What is an ostomy?
An ostomy is a surgically created opening, where a portion of the intestine is pulled through the abdominal wall to create a stoma. A stoma simply means an opening or mouth. The part of the intestine pulled through, along with the waste it diverts from the damaged part of the intestine decides the type of ostomy. The stoma itself has no never endings so it does not hurt, this, however, is not the same for the skin around the stoma, which can sometimes sting if the right appliance is not found. Someone with an ostomy can be referred to as an ostomate or in the case of having two ostomies a double bagger. Ostomies can be permanent or temporary depending on your condition and how it came about.
Types of ostomies
There are many types of ostomies, the main ones are clarified more below.
A colostomy is the most well-known ostomy and is often used to reference all ostomies. It is created for fecal waste and uses the large intestine or colon for the stoma creation. The colon consists of five sections and depending on where along the colon the stoma is created will determine how regular and solid the waste will be. It is possible for colostomates to have the same toileting schedules as pre ostomy surgery. For this reason, it is believed that a colostomy is the easiest stoma to deal with on a daily basis although all surgical procedures do come with complications.
An ileostomy like a colostomy is created for the removal of fecal matter, it, however, uses the small intestine. The small intestine consists of three sections, one of which is called the ileum which is where it gets its name from. The small intestine unlike the large does not absorb fluids as well as the large colon, although over time can adapt, so the output at its best is a toothpaste consistency. How much small intestine you have left along with the food you eat will determine the frequency of bathroom visits. It’s common for an ileostomate to frequent the bathroom up to five to ten times a day.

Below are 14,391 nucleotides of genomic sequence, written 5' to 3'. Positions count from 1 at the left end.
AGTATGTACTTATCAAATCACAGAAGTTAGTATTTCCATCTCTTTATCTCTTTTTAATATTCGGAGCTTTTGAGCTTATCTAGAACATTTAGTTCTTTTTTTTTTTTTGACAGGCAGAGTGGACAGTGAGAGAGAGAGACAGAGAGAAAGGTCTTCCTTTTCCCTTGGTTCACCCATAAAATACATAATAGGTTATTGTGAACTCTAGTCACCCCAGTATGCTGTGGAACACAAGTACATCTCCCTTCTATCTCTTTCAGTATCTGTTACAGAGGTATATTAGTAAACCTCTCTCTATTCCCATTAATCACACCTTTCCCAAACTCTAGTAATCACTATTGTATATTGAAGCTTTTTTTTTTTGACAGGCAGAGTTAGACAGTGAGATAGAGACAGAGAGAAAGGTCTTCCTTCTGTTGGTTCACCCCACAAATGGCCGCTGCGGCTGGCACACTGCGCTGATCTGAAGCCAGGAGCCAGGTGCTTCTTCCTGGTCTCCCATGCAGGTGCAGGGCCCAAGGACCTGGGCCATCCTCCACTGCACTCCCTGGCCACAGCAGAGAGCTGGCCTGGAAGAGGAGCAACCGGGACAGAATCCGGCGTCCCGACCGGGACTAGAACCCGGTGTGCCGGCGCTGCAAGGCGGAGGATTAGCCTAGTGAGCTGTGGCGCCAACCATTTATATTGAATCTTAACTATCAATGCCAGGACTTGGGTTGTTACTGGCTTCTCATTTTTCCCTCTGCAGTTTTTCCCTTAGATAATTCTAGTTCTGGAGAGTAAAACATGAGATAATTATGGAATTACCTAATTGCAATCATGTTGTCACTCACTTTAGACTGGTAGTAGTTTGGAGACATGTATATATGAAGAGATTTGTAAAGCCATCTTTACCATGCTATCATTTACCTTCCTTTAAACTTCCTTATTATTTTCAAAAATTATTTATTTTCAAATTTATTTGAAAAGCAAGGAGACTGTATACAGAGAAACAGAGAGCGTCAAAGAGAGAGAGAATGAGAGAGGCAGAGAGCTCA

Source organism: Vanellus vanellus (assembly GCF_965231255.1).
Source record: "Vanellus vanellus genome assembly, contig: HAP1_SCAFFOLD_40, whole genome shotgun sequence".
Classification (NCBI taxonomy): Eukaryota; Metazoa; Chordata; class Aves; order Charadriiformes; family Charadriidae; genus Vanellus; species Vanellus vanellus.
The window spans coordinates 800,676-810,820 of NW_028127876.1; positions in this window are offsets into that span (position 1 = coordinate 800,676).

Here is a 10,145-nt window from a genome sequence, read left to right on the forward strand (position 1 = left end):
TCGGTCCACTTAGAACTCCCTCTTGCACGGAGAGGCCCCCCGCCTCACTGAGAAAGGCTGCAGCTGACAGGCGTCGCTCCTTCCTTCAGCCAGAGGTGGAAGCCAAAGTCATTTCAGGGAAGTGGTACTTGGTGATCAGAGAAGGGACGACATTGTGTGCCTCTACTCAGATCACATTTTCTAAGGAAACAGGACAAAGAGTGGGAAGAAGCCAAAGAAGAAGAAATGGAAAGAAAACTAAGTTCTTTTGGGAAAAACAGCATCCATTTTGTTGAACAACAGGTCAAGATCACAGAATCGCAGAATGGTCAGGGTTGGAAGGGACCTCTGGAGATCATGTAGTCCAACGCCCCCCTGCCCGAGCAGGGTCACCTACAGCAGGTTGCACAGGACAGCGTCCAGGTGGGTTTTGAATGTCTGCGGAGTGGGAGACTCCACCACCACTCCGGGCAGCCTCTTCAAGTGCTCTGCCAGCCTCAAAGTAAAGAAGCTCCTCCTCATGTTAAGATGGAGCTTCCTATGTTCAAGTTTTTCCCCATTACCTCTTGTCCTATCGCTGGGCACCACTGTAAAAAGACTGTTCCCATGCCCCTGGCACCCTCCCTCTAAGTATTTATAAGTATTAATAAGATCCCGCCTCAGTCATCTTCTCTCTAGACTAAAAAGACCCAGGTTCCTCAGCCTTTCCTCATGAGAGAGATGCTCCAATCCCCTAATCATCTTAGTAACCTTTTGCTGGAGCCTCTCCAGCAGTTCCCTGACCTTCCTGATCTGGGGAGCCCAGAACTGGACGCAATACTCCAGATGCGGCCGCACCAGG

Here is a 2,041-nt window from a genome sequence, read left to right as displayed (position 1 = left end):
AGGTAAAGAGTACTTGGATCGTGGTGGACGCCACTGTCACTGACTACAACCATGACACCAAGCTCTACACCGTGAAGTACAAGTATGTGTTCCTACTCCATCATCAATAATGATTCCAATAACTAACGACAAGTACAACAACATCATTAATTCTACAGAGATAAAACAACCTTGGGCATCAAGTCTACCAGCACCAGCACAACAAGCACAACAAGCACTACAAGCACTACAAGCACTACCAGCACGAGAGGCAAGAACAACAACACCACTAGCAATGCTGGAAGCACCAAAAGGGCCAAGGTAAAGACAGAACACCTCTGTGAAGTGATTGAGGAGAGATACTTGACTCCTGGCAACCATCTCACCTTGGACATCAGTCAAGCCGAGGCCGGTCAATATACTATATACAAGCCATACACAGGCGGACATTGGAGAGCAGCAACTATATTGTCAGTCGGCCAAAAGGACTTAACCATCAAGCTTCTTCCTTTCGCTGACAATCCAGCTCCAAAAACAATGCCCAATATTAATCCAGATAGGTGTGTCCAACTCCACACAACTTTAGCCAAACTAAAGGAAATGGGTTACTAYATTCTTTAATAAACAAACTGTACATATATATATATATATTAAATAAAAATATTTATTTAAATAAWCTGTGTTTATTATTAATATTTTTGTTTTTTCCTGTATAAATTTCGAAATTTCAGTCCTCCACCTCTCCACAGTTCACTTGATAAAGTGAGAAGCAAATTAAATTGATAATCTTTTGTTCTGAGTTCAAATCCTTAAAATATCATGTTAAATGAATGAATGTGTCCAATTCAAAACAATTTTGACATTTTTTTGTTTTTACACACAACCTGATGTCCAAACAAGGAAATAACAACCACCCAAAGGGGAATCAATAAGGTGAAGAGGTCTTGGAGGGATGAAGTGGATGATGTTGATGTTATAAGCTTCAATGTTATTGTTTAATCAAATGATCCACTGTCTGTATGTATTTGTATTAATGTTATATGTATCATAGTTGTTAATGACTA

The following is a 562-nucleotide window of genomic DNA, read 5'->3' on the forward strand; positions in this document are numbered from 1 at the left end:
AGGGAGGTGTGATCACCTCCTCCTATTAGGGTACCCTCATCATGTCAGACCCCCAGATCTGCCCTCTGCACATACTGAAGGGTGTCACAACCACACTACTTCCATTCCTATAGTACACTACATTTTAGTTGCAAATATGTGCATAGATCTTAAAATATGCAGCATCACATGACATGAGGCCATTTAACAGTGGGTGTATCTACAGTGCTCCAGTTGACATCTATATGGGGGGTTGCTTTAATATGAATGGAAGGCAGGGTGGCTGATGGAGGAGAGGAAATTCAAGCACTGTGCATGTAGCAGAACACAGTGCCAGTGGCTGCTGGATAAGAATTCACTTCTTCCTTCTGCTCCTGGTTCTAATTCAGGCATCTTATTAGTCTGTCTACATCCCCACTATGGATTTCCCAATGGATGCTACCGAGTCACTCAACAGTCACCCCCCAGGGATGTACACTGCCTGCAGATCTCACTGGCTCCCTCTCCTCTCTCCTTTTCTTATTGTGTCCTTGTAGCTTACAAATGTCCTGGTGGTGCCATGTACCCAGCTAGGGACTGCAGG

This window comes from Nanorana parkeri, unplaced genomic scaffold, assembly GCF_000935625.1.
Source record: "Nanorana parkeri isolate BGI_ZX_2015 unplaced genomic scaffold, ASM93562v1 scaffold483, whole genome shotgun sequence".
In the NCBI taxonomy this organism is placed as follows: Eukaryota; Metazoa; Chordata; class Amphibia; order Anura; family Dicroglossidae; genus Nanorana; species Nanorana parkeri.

A urostomy like an ileostomy uses the ileum as a stoma but instead of attaching to your small intestine it is used as a conduit from your ureteral tubes to bypass urine into a bag. Urostomates have their own issues as finding a time to change the bag when the stoma is not active is more difficult than with an ileostomy where you can generally get a morning free from output. They also need to be very careful of urinary tract infections which can occur due to the nature of the ostomy.
Why would you need an ostomy?
There are many reasons someone can end up with an ostomy bag, the main contributors are cancer and irritable bowel diseases (IBD), such as crohns and ulcerative colitis. Other reasons can include but are not limited to Hirschsprung’s disease, diverticulitis, congenital birth defects and trauma injury related. Whatever the reason, it is generally to save a life and without it, many of us wouldn’t have survived.
How does an ostomy affect your life?
Like all changes, some adjustment is required but I live a normal healthy active life with an ostomy bag. Once recovered there is nothing stopping you from doing exactly what you did pre ostomy surgery, albeit some additional preparation may be required. For many suffering with IBD, you can actually do more than you could pre ostomy and it is not uncommon to find a new lease on life, one you never believe possible. Below is a slideshow of some of the things I have done since becoming an ostomate.
What support is there for someone with an ostomy?
This really is dependent on the country and area you live in. There are local support groups in many areas and if you are in Australia please check out the Support Groups page in my resources section. If you are not lucky enough to have any local to you then there is always online support through social media networks. A number of closed support groups out there is amazing, not to mention the patient leaders sharing their stories to help others.
What can you do to raise awareness?
It’s can be as simple as starting a conversation or sharing your story or the story of someone you know. Poo doesn’t have to be taboo, so help me break the stigma around ostomies this world ostomy awareness day and show the world that we are truly amazing just the way we are!